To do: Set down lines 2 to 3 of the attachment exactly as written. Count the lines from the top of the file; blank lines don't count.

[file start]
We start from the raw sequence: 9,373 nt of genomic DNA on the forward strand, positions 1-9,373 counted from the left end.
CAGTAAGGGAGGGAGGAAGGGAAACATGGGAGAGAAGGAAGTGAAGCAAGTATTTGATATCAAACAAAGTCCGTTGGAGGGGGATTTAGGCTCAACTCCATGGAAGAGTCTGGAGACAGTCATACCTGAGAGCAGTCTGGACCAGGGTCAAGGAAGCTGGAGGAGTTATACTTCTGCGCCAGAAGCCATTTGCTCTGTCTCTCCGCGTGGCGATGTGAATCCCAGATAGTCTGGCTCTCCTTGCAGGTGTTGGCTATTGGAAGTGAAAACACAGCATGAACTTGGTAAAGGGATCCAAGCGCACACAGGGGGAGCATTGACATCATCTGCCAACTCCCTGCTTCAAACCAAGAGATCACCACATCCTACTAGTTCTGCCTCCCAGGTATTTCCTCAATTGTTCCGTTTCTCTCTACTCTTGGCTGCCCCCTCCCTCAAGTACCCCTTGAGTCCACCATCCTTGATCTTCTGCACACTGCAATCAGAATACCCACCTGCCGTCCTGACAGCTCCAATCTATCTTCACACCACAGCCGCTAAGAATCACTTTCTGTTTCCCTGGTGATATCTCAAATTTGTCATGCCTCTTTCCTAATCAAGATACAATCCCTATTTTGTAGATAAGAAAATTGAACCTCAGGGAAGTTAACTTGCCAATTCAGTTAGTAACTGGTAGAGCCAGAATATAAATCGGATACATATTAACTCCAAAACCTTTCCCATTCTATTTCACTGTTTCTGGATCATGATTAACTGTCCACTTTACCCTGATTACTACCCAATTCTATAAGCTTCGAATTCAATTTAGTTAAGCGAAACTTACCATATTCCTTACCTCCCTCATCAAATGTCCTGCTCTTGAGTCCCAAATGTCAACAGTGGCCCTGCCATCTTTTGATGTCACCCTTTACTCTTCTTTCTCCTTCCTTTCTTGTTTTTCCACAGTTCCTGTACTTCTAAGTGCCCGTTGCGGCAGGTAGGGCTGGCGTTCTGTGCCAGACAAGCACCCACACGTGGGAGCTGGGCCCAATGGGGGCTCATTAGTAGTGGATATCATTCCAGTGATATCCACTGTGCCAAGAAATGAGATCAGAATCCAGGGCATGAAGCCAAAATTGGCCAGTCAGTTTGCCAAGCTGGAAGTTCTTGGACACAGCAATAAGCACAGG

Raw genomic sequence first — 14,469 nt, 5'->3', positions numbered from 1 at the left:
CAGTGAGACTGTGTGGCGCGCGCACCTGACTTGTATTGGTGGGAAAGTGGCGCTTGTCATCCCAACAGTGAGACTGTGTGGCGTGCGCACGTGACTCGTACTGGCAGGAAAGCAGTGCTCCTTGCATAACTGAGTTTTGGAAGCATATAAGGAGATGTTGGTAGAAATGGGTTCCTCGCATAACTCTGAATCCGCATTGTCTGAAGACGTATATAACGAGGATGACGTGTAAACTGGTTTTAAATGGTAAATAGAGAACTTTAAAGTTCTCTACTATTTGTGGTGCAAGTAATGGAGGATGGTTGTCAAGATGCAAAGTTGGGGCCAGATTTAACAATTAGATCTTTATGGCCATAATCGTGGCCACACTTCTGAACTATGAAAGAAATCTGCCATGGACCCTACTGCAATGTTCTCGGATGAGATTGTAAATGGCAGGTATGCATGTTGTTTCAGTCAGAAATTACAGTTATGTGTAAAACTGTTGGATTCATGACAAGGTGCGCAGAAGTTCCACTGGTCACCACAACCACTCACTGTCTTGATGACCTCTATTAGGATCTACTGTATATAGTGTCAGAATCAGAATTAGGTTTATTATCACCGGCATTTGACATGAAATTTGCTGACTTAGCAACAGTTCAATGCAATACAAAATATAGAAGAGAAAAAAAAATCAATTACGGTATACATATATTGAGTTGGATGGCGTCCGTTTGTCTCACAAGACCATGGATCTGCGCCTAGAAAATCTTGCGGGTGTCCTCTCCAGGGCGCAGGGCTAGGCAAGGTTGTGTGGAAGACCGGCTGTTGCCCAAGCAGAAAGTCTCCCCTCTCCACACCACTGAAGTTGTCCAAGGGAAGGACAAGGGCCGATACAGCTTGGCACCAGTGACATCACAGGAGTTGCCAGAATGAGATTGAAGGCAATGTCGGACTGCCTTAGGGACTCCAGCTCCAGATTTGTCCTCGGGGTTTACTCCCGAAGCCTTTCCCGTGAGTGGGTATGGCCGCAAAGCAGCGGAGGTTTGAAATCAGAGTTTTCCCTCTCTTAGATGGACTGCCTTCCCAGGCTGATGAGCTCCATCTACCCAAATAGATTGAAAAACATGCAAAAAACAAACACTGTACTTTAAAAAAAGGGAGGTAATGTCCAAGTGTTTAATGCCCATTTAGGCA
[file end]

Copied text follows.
CAGTAAGGGAGGGAGGAAGGGAAACATGGGAGAGAAGGAAGTGAAGCAAGTATTTGATATCAAACAAAGTCCGTTGGAGGGGGATTTAGGCTCAACTCCATGGAAGAGTCTGGAGACAGTCATACCTGAGAGCAGTCTGGACCAGGGTCAAGGAAGCTGGAGGAGTTATACTTCTGCGCCAGAAGCCATTTGCTCTGTCTCTCCGCGTGGCGATGTGAATCCCAGATAGTCTGGCTCTCCTTGCAGGTGTTGGCTATTGGAAGTGAAAACACAGCATGAACTTGGTAAAGGGATCCAAGCGCACACAGGGGGAGCATTGACATCATCTGCCAACTCCCTGCTTCAAACCAAGAGATCACCACATCCTACTAGTTCTGCCTCCCAGGTATTTCCTCAATTGTTCCGTTTCTCTCTACTCTTGGCTGCCCCCTCCCTCAAGTACCCCTTGAGTCCACCATCCTTGATCTTCTGCACACTGCAATCAGAATACCCACCTGCCGTCCTGACAGCTCCAATCTATCTTCACACCACAGCCGCTAAGAATCACTTTCTGTTTCCCTGGTGATATCTCAAATTTGTCATGCCTCTTTCCTAATCAAGATACAATCCCTATTTTGTAGATAAGAAAATTGAACCTCAGGGAAGTTAACTTGCCAATTCAGTTAGTAACTGGTAGAGCCAGAATATAAATCGGATACATATTAACTCCAAAACCTTTCCCATTCTATTTCACTGTTTCTGGATCATGATTAACTGTCCACTTTACCCTGATTACTACCCAATTCTATAAGCTTCGAATTCAATTTAGTTAAGCGAAACTTACCATATTCCTTACCTCCCTCATCAAATGTCCTGCTCTTGAGTCCCAAATGTCAACAGTGGCCCTGCCATCTTTTGATGTCACCCTTTACTCTTCTTTCTCCTTCCTTTCTTGTTTTTCCACAGTTCCTGTACTTCTAAGTGCCCGTTGCGGCAGGTAGGGCTGGCGTTCTGTGCCAGACAAGCACCCACACGTGGGAGCTGGGCCCAATGGGGGCTCATTAGTAGTGGATATCATTCCAGTGATATCCACTGTGCCAAGAAATGAGATCAGAATCCAGGGCATGAAGCCAAAATTGGCCAGTCAGTTTGCCAAGCTGGAAGTTCTTGGACACAGCAATAAGCACAGG

Raw genomic sequence first — 14,469 nt, 5'->3', positions numbered from 1 at the left: